How would your colleagues describe you in one sentence?
Steve is a fierce guardian of Endava’s values; a creator and motivator of great teams; and a direct, knowledgeable (and sometimes amusing) communicator, who is sought out for his insights by clients and Endavans alike.
Name some books/tutorials/speeches that had an effect on your career path.
Recently I took the Accelerated Certificate in Company Direction from the Institute of Directors, which reminded me of some concerns identified throughout my years in business, helped me gain an understanding of how the business world really works, and provided me with some useful grounding in legal and financial matters. I think people build their careers in very different ways, and my thinking is that if you continue to do what you feel is right for you and the people with whom you work, then your career will build itself. I have always tried to focus on doing what I’m doing as well as I can, and I am always looking to learn new skills along the way.
Tell us more about yourself outside of work.
I spent 25 years playing football. The reason I did that is not just that I love the game, which I do, but also because I loved being part of a group of people who are all focused on one thing. We were a very successful club, which helped of course; but no matter if we won or lost, we always played for each other and never gave up.
I think that has contributed a lot to my professional life. I think I am a great teammate to have. I will always make clear what I think about things, I am always willing to discuss my views and I am prepared to change my mind and swing behind what the team agrees to do. I will spend extra time trying to make sure that people feel like they are part of the team. These traits have been sharpened by playing a team sport at a high level. I also apply these aspects of my personality to client relationships, so that clients can be certain that I have their best interests at heart, and that I will work hard to ensure that the task in hand has the right team in place.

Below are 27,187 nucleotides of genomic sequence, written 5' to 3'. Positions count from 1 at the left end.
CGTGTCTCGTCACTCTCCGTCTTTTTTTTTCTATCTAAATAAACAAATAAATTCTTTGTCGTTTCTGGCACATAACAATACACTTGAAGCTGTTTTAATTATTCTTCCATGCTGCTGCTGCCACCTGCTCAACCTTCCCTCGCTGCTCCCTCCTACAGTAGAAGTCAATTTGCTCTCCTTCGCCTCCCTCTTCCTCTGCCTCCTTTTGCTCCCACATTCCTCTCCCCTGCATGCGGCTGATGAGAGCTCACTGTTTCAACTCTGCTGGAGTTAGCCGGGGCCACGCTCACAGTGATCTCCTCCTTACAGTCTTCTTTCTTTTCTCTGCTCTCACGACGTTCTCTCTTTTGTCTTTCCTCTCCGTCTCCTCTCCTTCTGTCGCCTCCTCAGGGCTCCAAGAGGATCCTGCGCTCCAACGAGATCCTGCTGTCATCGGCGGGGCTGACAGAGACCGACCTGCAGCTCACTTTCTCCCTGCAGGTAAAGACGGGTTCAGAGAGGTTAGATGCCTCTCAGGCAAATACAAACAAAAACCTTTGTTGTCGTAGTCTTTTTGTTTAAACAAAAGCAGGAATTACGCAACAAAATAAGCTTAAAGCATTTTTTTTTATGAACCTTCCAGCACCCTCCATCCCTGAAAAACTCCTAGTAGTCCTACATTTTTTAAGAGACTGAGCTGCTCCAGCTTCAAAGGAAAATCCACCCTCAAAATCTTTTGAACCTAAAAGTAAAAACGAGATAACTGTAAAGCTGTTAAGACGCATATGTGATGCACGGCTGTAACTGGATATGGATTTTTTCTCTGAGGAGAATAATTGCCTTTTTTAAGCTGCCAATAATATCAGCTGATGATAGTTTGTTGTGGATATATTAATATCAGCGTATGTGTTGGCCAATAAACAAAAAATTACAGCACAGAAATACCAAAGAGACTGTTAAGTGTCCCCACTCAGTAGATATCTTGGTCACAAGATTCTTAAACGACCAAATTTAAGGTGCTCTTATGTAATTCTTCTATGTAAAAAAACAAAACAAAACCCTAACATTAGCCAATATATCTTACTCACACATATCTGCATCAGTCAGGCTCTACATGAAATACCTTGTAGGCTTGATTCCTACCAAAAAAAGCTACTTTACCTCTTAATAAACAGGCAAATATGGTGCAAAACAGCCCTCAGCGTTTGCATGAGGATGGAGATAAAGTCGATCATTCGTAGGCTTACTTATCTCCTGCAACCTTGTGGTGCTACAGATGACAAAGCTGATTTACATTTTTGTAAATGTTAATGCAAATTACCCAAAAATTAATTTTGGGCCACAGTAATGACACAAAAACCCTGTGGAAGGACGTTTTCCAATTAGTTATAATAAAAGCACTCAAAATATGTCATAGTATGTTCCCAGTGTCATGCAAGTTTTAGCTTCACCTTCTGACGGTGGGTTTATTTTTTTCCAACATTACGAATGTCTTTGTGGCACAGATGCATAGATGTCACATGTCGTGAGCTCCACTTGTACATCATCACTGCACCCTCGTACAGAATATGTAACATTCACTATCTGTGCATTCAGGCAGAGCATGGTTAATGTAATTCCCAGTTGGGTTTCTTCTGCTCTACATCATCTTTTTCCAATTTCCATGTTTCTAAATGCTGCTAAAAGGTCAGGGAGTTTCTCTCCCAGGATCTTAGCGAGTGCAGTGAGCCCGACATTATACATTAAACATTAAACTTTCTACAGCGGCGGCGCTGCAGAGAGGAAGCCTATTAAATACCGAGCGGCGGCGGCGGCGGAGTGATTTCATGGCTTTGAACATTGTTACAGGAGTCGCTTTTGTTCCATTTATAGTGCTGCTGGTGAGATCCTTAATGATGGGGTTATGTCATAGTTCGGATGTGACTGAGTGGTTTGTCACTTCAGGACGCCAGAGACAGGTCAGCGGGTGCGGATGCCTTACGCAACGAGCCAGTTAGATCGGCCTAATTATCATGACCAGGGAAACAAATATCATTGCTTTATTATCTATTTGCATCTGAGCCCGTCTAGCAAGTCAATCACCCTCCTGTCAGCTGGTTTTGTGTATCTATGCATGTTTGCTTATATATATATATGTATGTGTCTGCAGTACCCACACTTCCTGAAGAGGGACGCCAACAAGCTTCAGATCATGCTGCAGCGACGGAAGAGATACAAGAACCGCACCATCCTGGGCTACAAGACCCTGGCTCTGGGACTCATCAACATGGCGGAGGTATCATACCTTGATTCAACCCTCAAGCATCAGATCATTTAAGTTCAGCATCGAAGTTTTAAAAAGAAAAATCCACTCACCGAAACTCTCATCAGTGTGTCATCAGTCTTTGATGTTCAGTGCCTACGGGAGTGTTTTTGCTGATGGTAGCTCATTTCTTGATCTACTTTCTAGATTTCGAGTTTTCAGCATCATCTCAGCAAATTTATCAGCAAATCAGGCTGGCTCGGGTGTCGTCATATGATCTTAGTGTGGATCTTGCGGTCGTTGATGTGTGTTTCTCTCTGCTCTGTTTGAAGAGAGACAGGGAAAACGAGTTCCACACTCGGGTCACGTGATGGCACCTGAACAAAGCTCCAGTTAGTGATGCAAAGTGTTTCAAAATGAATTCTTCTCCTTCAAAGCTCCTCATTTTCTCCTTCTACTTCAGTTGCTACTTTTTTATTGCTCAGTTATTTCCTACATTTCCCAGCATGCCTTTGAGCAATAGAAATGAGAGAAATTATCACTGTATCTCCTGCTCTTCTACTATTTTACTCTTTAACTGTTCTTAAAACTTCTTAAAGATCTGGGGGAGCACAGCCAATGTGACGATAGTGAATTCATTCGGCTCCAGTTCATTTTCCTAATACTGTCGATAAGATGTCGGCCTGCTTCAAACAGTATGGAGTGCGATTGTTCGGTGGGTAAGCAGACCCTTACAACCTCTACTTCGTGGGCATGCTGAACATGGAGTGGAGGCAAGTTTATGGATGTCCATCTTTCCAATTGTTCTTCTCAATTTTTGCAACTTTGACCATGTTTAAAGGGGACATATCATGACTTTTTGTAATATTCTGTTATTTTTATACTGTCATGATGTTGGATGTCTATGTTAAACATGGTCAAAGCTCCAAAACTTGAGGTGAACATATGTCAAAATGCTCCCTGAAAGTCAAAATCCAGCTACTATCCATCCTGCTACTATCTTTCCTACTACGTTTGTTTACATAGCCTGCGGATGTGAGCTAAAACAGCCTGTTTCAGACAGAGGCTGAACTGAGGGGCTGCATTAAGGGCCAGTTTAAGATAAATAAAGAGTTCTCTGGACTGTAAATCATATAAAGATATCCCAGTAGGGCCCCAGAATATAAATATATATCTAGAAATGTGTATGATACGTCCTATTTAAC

Sport in general is a big part of my life; I cycle, run, hike, ski, play tennis and whatever else you can think of given half a chance. I also love reading novels, watch a lot of films and eat and drink well. I spend a lot of time with my wife and we both value our family very much, even if that has become a more challenging aspect of life to balance while living in the US.
What advice would you give yourself if you were starting work at Endava today?
My advice would be to focus on the job you have and to find a way to do that job in the best way you possibly can while respecting the roles and values of the people around you. Also be prepared to give and receive feedback, and always be interested in why decisions have been made – listen actively when things are explained (i.e. ask why, who, when, etc.). Try to look for the enjoyable aspects of a situation, rather than complain about the less enjoyable aspects – with the caveat that complaining and laughing together with your team can be the only enjoyable thing about some tasks. Last but not least, try to always speak up when you feel something is wrong, but never forget to show your approval when something is done exceptionally well.